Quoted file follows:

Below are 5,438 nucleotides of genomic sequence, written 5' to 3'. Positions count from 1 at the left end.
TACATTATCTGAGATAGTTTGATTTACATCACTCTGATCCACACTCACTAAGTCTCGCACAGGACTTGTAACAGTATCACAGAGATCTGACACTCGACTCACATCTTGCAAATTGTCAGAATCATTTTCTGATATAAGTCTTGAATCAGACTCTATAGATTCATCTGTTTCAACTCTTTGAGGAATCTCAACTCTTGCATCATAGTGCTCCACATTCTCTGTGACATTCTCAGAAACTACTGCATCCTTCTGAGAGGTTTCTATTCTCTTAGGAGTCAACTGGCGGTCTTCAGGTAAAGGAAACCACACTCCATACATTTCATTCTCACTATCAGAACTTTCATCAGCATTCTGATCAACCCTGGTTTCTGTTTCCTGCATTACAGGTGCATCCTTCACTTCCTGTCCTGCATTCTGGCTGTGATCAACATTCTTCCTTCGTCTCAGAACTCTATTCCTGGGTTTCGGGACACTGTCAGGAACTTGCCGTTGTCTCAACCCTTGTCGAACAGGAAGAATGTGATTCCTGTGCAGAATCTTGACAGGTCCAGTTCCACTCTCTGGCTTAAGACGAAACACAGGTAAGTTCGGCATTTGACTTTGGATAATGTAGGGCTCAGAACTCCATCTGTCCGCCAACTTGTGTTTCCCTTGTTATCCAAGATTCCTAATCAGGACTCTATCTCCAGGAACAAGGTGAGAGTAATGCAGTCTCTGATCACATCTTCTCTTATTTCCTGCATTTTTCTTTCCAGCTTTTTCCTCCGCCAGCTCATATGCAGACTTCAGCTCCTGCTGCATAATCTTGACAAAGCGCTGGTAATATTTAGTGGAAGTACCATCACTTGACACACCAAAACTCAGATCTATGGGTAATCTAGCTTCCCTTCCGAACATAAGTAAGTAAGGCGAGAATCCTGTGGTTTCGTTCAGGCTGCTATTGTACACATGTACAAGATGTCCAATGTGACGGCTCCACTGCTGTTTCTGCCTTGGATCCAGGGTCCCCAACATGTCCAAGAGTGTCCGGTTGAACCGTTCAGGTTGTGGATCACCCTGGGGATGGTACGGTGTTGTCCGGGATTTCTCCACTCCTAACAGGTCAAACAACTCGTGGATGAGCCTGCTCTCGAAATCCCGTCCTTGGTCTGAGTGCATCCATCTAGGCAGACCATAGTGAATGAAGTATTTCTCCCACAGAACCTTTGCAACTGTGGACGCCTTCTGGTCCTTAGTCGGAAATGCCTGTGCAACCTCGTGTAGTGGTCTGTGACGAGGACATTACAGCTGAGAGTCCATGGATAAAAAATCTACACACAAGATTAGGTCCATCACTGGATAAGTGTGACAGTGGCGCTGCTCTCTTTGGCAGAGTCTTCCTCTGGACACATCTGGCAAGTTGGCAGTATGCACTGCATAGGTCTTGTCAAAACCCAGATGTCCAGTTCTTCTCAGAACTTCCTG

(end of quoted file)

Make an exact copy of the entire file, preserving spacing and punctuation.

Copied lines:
Below are 5,438 nucleotides of genomic sequence, written 5' to 3'. Positions count from 1 at the left end.
TACATTATCTGAGATAGTTTGATTTACATCACTCTGATCCACACTCACTAAGTCTCGCACAGGACTTGTAACAGTATCACAGAGATCTGACACTCGACTCACATCTTGCAAATTGTCAGAATCATTTTCTGATATAAGTCTTGAATCAGACTCTATAGATTCATCTGTTTCAACTCTTTGAGGAATCTCAACTCTTGCATCATAGTGCTCCACATTCTCTGTGACATTCTCAGAAACTACTGCATCCTTCTGAGAGGTTTCTATTCTCTTAGGAGTCAACTGGCGGTCTTCAGGTAAAGGAAACCACACTCCATACATTTCATTCTCACTATCAGAACTTTCATCAGCATTCTGATCAACCCTGGTTTCTGTTTCCTGCATTACAGGTGCATCCTTCACTTCCTGTCCTGCATTCTGGCTGTGATCAACATTCTTCCTTCGTCTCAGAACTCTATTCCTGGGTTTCGGGACACTGTCAGGAACTTGCCGTTGTCTCAACCCTTGTCGAACAGGAAGAATGTGATTCCTGTGCAGAATCTTGACAGGTCCAGTTCCACTCTCTGGCTTAAGACGAAACACAGGTAAGTTCGGCATTTGACTTTGGATAATGTAGGGCTCAGAACTCCATCTGTCCGCCAACTTGTGTTTCCCTTGTTATCCAAGATTCCTAATCAGGACTCTATCTCCAGGAACAAGGTGAGAGTAATGCAGTCTCTGATCACATCTTCTCTTATTTCCTGCATTTTTCTTTCCAGCTTTTTCCTCCGCCAGCTCATATGCAGACTTCAGCTCCTGCTGCATAATCTTGACAAAGCGCTGGTAATATTTAGTGGAAGTACCATCACTTGACACACCAAAACTCAGATCTATGGGTAATCTAGCTTCCCTTCCGAACATAAGTAAGTAAGGCGAGAATCCTGTGGTTTCGTTCAGGCTGCTATTGTACACATGTACAAGATGTCCAATGTGACGGCTCCACTGCTGTTTCTGCCTTGGATCCAGGGTCCCCAACATGTCCAAGAGTGTCCGGTTGAACCGTTCAGGTTGTGGATCACCCTGGGGATGGTACGGTGTTGTCCGGGATTTCTCCACTCCTAACAGGTCAAACAACTCGTGGATGAGCCTGCTCTCGAAATCCCGTCCTTGGTCTGAGTGCATCCATCTAGGCAGACCATAGTGAATGAAGTATTTCTCCCACAGAACCTTTGCAACTGTGGACGCCTTCTGGTCCTTAGTCGGAAATGCCTGTGCAACCTCGTGTAGTGGTCTGTGACGAGGACATTACAGCTGAGAGTCCATGGATAAAAAATCTACACACAAGATTAGGTCCATCACTGGATAAGTGTGACAGTGGCGCTGCTCTCTTTGGCAGAGTCTTCCTCTGGACACATCTGGCAAGTTGGCAGTATGCACTGCATAGGTCTTGTCAAAACCCAGATGTCCAGTTCTTCTCAGAACTTCCTG